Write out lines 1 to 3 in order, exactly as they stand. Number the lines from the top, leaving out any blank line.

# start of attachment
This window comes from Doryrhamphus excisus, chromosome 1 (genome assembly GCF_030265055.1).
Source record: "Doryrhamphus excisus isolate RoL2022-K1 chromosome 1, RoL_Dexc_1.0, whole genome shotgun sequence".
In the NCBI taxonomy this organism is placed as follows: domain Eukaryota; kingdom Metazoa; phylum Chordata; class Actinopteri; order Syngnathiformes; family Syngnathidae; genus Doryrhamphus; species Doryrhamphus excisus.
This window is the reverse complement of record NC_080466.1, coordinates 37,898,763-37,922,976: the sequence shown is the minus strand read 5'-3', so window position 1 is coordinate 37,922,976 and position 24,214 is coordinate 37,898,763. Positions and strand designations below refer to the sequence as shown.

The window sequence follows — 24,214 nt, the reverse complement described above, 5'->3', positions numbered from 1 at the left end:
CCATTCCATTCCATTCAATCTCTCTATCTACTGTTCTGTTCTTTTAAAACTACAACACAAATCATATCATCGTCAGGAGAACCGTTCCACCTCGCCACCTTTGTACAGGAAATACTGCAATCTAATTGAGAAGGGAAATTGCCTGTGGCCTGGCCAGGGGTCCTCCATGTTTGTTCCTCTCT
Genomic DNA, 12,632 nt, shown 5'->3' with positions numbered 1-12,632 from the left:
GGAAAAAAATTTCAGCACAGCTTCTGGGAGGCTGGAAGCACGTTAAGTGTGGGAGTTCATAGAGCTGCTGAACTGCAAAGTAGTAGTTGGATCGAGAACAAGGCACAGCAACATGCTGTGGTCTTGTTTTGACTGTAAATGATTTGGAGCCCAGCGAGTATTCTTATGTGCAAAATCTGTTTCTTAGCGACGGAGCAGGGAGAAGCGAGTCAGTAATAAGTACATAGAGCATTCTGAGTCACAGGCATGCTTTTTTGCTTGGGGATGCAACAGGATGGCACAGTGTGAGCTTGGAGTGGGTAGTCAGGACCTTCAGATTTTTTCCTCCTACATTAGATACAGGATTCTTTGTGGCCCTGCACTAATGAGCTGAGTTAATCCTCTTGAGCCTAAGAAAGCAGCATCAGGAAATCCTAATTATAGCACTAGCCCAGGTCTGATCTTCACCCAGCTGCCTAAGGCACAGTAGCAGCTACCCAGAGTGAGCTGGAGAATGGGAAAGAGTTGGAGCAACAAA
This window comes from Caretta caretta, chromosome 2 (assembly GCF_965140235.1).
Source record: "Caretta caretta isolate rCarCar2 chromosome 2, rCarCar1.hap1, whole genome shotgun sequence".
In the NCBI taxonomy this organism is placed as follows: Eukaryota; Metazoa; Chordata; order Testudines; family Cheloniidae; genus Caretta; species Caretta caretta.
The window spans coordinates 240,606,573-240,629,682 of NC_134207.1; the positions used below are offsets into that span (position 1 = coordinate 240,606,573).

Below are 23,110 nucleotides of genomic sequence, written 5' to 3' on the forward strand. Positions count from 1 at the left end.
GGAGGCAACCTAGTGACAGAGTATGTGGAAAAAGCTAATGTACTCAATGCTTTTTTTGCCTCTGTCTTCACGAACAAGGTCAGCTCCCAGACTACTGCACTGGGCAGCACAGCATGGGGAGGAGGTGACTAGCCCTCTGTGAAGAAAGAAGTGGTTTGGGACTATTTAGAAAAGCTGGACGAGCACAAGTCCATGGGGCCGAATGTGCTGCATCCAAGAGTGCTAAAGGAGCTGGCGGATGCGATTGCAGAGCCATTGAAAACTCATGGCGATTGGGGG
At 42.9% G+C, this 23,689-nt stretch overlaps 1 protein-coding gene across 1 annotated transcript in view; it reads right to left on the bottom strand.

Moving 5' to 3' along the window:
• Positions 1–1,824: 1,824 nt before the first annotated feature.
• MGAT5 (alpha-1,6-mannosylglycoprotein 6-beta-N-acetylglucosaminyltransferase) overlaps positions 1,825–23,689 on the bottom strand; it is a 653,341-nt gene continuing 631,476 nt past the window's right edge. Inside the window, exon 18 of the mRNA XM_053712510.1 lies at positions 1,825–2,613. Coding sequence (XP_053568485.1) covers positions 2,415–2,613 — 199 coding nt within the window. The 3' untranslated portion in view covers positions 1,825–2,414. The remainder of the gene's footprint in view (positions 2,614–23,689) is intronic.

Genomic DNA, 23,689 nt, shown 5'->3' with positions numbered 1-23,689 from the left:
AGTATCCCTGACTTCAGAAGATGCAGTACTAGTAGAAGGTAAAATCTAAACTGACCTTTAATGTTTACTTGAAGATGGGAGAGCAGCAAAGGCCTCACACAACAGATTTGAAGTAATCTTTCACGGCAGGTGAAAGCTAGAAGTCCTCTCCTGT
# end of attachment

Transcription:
This window comes from Doryrhamphus excisus, chromosome 1 (genome assembly GCF_030265055.1).
Source record: "Doryrhamphus excisus isolate RoL2022-K1 chromosome 1, RoL_Dexc_1.0, whole genome shotgun sequence".
In the NCBI taxonomy this organism is placed as follows: domain Eukaryota; kingdom Metazoa; phylum Chordata; class Actinopteri; order Syngnathiformes; family Syngnathidae; genus Doryrhamphus; species Doryrhamphus excisus.